Thanks a lot COVID, you’ve also ruined our Mother’s Day plans.
My sister and our daughters treat ourselves to a pedicure and lunch every single Mother’s Day. Except this year.
When Mom was still with us, pedicures were never on the agenda since once she put her SAS shoes on in the morning, they didn’t come off until time to go to bed. Instead we’d drag the kids to craft shows or roam around the five and dime, followed up by lunch.
Everyone knew Mom’s feet shouldn’t come out of those shoes in public, and, unfortunately, this is one of her genes I inherited. I’m pretty sure the girls fight over who has to sit next to me during our spa day.
For a long time I was the only sibling who lived near my parents before my sister moved back to town. Even though Mom wasn’t a complainer, I knew she missed having her children nearby, and it seemed as though Mother’s Day was always the hardest. My girls must have decided not to move to another state due to the continuous whining and pleading during their college years, or they knew I would eagerly be their go-to person when it came to watching grandkids.
Friends come and go, even spouses, but moms are forever are linked to our souls, whether they are visible or not. There are so many things that remind me of her, some silly really, like baked beans and new potatoes with green beans (two of her favorites and mine too) as well as grim reminders such as commercials for hospice services.
Mom had a way of teaching life lessons, even without trying. My only hope is I have been able to pass good life lessons on to my girls. Sure there are obvious lessons, such as don’t leave a candle burning when you go to bed, or don’t put your hand down the sink when the garage disposal is running, but I’m talking about things in life you don’t even realize your mom has instilled in you until you have children of your own.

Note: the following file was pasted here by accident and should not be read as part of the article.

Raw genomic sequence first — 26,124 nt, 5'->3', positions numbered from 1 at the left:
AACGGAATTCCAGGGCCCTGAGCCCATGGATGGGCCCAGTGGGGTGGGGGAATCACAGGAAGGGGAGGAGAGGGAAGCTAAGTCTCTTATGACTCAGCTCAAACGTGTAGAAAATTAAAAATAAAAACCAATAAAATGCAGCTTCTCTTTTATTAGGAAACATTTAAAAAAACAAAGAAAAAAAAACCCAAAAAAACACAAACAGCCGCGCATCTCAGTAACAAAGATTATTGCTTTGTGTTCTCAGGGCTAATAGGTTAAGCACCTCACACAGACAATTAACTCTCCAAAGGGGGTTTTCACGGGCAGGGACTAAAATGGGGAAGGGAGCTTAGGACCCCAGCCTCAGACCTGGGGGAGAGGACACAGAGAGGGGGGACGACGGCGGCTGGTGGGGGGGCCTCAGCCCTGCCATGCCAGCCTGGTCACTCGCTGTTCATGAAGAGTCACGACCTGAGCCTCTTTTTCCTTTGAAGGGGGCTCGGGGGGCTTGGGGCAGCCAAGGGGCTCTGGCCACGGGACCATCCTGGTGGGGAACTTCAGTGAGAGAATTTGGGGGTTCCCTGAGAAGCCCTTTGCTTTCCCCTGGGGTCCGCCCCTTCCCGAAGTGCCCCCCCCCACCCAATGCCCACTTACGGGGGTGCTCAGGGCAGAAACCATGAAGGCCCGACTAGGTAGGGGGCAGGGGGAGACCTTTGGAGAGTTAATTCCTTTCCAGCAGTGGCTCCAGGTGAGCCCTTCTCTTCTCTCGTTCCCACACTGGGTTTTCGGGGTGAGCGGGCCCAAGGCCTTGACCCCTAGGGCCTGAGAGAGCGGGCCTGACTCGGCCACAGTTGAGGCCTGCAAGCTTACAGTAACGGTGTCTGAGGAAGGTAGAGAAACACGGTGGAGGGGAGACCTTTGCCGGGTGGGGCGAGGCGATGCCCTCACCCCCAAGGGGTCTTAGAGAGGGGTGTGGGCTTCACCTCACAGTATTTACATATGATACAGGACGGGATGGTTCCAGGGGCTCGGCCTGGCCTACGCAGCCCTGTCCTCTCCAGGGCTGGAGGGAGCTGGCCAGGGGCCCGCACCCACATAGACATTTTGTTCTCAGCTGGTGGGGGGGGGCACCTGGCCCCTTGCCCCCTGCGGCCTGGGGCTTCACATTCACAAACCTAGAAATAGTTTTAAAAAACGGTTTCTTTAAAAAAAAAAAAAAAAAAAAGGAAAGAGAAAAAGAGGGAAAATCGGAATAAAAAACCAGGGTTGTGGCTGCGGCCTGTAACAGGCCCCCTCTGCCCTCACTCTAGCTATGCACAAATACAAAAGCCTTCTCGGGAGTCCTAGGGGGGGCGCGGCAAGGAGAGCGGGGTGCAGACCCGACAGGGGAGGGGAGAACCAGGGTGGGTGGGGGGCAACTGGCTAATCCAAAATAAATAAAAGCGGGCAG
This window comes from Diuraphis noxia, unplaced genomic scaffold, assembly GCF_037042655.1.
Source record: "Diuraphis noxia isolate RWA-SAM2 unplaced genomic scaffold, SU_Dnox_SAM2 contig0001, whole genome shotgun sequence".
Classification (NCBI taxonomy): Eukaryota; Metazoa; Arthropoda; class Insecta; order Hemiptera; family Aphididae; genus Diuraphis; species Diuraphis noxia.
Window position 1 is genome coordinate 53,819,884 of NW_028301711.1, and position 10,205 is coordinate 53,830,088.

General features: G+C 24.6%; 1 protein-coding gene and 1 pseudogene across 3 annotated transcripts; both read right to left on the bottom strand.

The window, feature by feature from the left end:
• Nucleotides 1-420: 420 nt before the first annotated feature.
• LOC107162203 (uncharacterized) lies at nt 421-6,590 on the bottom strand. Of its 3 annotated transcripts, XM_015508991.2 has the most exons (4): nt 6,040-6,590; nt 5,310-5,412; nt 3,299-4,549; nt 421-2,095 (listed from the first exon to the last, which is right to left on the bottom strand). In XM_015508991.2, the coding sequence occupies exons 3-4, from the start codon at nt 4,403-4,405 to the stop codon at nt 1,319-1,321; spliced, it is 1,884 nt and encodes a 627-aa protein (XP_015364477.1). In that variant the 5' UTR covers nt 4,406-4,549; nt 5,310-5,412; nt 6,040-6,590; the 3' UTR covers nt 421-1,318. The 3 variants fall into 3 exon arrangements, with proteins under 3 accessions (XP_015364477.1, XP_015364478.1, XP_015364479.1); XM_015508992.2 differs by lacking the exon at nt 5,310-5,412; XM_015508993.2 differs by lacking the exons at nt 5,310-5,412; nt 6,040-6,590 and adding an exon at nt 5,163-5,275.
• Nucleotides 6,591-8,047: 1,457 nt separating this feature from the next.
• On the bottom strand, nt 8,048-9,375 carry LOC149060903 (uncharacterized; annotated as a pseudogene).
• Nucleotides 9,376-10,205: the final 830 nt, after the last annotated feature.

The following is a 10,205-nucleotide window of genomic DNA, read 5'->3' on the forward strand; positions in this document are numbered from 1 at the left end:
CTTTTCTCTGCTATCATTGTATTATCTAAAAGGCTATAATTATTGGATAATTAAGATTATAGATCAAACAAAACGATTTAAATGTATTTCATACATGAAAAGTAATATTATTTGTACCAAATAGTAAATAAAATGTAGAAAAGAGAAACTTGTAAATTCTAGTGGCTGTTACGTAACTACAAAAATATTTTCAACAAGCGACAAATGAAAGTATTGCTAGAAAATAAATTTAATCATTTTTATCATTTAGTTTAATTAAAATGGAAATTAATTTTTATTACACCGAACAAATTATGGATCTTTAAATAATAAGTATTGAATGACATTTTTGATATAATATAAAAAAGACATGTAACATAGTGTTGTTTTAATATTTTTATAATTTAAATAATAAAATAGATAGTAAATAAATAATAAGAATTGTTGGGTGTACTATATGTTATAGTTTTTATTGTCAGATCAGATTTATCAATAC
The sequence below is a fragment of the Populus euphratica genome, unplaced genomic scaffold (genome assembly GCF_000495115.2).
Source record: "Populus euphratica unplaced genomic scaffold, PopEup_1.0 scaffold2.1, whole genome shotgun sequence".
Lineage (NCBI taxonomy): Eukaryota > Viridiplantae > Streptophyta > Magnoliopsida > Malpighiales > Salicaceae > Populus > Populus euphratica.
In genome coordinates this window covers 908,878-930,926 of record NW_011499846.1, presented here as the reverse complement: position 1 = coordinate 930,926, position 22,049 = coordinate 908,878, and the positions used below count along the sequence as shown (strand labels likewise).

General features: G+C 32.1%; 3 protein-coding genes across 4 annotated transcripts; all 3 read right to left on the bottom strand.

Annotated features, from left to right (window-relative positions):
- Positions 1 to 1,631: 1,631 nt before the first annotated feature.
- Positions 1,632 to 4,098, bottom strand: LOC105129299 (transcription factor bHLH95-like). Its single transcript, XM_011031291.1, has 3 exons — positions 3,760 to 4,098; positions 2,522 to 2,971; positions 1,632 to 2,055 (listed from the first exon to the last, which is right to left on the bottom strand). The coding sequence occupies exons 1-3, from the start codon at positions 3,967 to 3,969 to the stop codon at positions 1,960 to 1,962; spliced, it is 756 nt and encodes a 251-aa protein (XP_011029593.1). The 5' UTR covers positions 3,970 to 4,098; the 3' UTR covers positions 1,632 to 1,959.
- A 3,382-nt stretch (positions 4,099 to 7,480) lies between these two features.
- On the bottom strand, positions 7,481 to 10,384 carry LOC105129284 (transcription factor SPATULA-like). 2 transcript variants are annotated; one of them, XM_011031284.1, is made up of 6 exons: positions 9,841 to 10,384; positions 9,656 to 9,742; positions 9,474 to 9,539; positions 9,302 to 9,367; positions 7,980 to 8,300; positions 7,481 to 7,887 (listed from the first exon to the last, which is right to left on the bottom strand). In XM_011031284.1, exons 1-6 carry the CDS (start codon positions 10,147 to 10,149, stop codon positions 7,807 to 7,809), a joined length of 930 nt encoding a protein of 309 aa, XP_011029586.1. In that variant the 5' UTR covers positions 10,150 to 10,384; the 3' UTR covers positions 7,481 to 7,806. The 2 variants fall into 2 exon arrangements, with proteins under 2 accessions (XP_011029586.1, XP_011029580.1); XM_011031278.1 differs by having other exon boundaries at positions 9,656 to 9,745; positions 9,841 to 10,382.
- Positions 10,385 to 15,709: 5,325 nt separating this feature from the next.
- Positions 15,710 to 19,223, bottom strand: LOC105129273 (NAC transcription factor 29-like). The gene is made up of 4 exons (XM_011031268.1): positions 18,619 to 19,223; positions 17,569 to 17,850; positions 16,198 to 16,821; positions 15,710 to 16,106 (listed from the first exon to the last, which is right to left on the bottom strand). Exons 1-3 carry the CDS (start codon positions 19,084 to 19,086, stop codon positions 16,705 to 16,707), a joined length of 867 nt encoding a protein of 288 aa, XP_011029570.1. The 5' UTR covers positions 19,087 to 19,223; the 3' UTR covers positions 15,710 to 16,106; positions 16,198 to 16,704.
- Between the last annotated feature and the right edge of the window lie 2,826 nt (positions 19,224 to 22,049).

COVID may keep us all apart this Mother’s Day but there’s always Zoom, which, for my sister and I, can be difficult, as with any new technology, there’s a learning curve for those over the hill. We often make jokes that nothing is a secret in this family. Even if someone reveals information to just one of us, before the day ends everyone knows, and if it’s really juicy, you can bet we’ll all discuss it openly, whether it causes embarrassment or not. Zoom has allowed us to continue to tell each other everything in person as reactions are what make it fun.
Mothers hold our hands as children and then we hold theirs as adults. I’m blessed to have my daughters close by and I know they will take my hand in theirs, when it’s time. Although the pandemic has caused stress, hardships and anxiety for most all of us, it has certainly renewed our strength as a family unit, and that is the best gift I could ever receive.
Sandy Turner lives in Independence. Email her at firstname.lastname@example.org.